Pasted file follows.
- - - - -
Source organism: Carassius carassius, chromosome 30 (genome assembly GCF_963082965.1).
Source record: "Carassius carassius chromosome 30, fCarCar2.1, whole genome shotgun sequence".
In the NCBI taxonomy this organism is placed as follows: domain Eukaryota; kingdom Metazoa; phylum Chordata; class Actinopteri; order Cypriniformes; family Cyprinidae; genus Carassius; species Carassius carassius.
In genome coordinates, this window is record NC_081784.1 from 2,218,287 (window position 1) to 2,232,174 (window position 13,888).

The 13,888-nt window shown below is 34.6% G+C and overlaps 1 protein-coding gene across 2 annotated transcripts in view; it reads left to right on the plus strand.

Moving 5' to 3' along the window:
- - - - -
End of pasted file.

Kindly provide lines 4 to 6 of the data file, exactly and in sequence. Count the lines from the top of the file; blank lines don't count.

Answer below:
In genome coordinates, this window is record NC_081784.1 from 2,218,287 (window position 1) to 2,232,174 (window position 13,888).

The 13,888-nt window shown below is 34.6% G+C and overlaps 1 protein-coding gene across 2 annotated transcripts in view; it reads left to right on the plus strand.

Moving 5' to 3' along the window: